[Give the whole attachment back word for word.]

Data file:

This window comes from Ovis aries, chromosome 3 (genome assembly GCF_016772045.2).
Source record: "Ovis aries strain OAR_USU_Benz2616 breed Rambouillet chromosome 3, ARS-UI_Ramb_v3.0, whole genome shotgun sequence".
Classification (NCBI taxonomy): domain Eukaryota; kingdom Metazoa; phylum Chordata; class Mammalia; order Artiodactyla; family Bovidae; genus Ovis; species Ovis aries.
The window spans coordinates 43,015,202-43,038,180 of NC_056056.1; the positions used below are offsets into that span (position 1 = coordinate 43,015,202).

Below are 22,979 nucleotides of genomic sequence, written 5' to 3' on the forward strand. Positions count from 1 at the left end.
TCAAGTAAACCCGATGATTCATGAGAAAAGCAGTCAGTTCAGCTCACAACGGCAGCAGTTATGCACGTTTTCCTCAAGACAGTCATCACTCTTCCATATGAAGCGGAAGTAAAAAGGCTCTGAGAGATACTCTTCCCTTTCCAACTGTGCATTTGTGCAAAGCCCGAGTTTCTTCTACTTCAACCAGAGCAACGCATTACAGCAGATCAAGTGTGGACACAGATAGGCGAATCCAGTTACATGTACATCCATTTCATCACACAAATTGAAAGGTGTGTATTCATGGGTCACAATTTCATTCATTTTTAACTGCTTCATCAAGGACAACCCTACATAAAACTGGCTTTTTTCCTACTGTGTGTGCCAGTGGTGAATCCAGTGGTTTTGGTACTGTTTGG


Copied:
This window comes from Ovis aries, chromosome 3 (genome assembly GCF_016772045.2).
Source record: "Ovis aries strain OAR_USU_Benz2616 breed Rambouillet chromosome 3, ARS-UI_Ramb_v3.0, whole genome shotgun sequence".
Classification (NCBI taxonomy): domain Eukaryota; kingdom Metazoa; phylum Chordata; class Mammalia; order Artiodactyla; family Bovidae; genus Ovis; species Ovis aries.
The window spans coordinates 43,015,202-43,038,180 of NC_056056.1; the positions used below are offsets into that span (position 1 = coordinate 43,015,202).

Below are 22,979 nucleotides of genomic sequence, written 5' to 3' on the forward strand. Positions count from 1 at the left end.
TCAAGTAAACCCGATGATTCATGAGAAAAGCAGTCAGTTCAGCTCACAACGGCAGCAGTTATGCACGTTTTCCTCAAGACAGTCATCACTCTTCCATATGAAGCGGAAGTAAAAAGGCTCTGAGAGATACTCTTCCCTTTCCAACTGTGCATTTGTGCAAAGCCCGAGTTTCTTCTACTTCAACCAGAGCAACGCATTACAGCAGATCAAGTGTGGACACAGATAGGCGAATCCAGTTACATGTACATCCATTTCATCACACAAATTGAAAGGTGTGTATTCATGGGTCACAATTTCATTCATTTTTAACTGCTTCATCAAGGACAACCCTACATAAAACTGGCTTTTTTCCTACTGTGTGTGCCAGTGGTGAATCCAGTGGTTTTGGTACTGTTTGG